Do NC Schools Reinforce Racism?

Merrimack CollegeI’m not breaking any news when I say that race relations in this country remain strained, tense even. For all the progress we’ve made, we have miles to go in building understanding and trust.

We’ve seen these tensions bubble up recently: Freddie Gray’s death in Baltimore and the ensuing riots. The shooting of Walter Scott in North Charleston. Racist chants by a fraternity at the University of Oklahoma. Even the suspicious death of Jesus Huerta in the back of a police cruiser in Durham, NC.

Last month, a noose found hanging from a tree on Duke’s campus threatened to become another painful incident in this series. Fortunately, students and administrators mobilized quickly and a student came forward quickly to accept responsibility.

Crisis averted.

But, when the student’s apology letter hit the news a few weeks ago, I couldn’t help but wonder if we had, in fact, avoided the crisis.

The student claimed the noose was part of an innocent joke on friends, and that he or she was unaware of the “historical connotations.”

This apology letter left me scratching my head in confusion and shaking my head in dismay.

Now, my purpose is not to berate the University (although I still have quite a bit of frustration left over from basketball season). Nor is it to verbally flog the student for his or her professed ignorance.

But if this apology letter was true – and I have no reason to believe it wasn’t – a student at one of the most prestigious universities in the nation was unaware of the historical significance of a noose hanging from a tree. This student was apparently unacquainted with this country’s painful history of lynching.

That is a striking condemnation of our education system – up and down – as well as our responsibilities as a society. That Duke could release that letter without an apology of its own was almost shocking to me. Clearly, the university, along with a number of other institutions, has failed this student – and too many of this generation.

Our children have to be taught about this part of our history, mortifying though it may be. We simply cannot sweep this under the rug.

Thousands of black Americans were killed in lynchings from the late 18th century through the 1960s. Groups of whites (the NAACP definition says more than three) would publicly kill and often torture blacks under the guise of “justice.”

It was not justice. It was about power. It was about anger. It was about continuing to exert a culture of fear.

Sadly, those themes are still making the rounds. Just look at Baltimore and Charleston and too many other places.

Our children need to be taught these lessons. They need to understand our history – all of it. It is the only way to ensure that our future is better than our past.




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  1. Barbara Smalley-McMahan

    I appreciate this author’s perspective on our need to make sure that our public education system is informing our children of the racist nature of our past and present times in this country. However, it’s been my experience that many of us as adults were not even taught the whole truth about how deeply racist the very structure of our system of government was in its inception and continues to be even today in 2015.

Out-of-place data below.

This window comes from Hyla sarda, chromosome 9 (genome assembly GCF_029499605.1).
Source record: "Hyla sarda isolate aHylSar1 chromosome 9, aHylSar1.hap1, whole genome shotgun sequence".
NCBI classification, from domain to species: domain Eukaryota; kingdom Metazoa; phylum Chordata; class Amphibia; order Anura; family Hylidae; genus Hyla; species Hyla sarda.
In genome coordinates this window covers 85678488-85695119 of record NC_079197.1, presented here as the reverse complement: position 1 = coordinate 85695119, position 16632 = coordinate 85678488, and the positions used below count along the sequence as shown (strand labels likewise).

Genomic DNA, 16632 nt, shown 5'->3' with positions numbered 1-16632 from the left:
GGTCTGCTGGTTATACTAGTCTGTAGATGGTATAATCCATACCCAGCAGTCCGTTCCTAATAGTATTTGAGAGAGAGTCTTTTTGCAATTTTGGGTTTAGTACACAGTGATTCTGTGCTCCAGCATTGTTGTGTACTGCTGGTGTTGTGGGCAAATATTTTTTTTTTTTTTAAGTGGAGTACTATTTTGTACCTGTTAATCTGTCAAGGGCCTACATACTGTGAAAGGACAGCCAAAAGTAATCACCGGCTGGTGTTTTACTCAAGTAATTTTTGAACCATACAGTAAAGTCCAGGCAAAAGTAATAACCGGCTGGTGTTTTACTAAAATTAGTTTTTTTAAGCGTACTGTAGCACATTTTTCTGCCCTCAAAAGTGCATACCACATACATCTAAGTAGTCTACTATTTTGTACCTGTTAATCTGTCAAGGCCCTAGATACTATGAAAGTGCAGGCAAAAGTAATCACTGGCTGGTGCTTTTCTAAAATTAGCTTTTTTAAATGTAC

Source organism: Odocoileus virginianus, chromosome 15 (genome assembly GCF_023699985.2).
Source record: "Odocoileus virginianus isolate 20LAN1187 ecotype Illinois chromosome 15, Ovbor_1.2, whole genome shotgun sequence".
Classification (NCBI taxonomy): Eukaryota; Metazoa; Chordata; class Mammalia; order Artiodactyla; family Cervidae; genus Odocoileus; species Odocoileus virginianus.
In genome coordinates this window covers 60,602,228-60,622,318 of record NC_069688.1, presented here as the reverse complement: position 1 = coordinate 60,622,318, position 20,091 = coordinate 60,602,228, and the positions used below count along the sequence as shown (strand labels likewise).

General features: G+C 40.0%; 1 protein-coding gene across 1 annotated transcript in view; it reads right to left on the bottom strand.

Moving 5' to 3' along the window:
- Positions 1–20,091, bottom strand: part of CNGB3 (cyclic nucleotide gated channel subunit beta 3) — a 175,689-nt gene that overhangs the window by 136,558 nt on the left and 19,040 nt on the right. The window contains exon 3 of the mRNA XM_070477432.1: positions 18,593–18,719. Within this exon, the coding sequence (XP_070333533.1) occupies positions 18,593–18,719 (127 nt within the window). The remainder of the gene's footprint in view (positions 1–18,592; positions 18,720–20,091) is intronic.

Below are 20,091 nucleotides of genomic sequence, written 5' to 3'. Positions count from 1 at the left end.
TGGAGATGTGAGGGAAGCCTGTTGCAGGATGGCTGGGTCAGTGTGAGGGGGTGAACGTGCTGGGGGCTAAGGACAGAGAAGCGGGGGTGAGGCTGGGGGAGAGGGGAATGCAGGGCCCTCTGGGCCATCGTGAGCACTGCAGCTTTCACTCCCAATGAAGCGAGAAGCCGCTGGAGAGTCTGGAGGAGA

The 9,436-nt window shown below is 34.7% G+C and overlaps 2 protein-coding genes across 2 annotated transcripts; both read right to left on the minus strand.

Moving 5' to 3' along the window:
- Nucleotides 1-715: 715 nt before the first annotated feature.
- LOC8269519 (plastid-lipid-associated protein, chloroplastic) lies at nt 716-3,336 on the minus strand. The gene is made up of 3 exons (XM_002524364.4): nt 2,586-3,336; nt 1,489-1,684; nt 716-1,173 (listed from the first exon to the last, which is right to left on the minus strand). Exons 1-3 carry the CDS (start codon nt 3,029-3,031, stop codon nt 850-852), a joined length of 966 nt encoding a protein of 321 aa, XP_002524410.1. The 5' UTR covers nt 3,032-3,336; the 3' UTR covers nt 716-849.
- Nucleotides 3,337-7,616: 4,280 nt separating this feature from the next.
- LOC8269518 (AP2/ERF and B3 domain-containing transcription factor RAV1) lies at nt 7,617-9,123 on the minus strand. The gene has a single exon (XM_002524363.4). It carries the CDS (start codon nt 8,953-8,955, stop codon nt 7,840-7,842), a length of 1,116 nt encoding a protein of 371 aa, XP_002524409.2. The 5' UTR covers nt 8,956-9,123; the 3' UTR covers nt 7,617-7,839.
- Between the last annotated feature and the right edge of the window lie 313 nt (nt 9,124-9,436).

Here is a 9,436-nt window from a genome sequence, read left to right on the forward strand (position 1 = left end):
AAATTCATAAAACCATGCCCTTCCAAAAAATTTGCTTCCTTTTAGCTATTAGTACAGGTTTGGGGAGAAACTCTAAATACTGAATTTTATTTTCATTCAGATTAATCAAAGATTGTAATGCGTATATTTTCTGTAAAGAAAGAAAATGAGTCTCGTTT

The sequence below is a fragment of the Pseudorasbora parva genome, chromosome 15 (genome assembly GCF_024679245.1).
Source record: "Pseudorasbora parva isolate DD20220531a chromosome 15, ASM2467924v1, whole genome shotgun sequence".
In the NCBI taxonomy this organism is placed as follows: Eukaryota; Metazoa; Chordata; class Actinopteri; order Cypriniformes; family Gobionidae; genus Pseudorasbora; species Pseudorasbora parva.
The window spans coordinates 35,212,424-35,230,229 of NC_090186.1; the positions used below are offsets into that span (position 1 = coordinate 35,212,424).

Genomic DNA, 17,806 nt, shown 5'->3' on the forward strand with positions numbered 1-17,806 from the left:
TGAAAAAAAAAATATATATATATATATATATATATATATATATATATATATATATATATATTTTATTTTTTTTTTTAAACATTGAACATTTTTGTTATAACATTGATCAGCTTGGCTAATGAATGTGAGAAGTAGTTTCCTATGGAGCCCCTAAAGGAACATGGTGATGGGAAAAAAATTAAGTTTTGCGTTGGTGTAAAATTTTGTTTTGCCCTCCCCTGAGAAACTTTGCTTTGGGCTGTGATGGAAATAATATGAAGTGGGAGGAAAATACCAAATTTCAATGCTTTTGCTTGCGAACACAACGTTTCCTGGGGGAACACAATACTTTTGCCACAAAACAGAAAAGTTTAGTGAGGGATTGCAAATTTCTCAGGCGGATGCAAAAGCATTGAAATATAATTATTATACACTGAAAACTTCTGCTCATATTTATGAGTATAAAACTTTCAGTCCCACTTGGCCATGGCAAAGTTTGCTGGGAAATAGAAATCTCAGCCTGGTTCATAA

An excellent resource for us as adults on this matter are workshops which are regularly being offered in Raleigh, Durham and Chapel Hill which do a good job of disclosing the fallacies that many of us were taught in the public schools we attended. Certainly as a child growing up in South Carolina, I never learned anything about the systemic nature of racism which still infused the founding of our country and still infuses our system of voting and our justice, economic, educational, and health care systems today as well, just to name a few of the systems which were designed by our founding fathers to benefit the dominant white race at the expense of the races of color.

    The workshops are called Racial Equity Workshops and the presenters are from the Racial Equity Institute in Greensboro, NC. Right now the two day workshops are being offered in Raleigh, Durham and Chapel Hill through the efforts of these cities’ organizing groups of volunteers. In Durham the organizing group is called DOAR, (i.e., Durham Organizing Against Racism). In Raleigh it’s called ROAR (i.e. Raleigh Organizing Against Racism), and in Chapel Hill the organizing group is called OAR (i.e., Organizing Against Racism). Our goal is to help insure that we, the adults in our community, continue to have our eyes are often opened first to just how deep the injustices are which are being perpetuated by the systemic nature of racism that was rooted in the founding of our country starting in 1600 and even earlier with our founding father’s hopes of committing genocide to wipe out the natives whom they found living on the land they wanted to own and work with free labor. In order to accomplish these goals our laws had to make this kind of exploitation of other human being possible. Which is exactly what our laws have done for centuries now and continue to do today, without many of us even seeing how this is the case.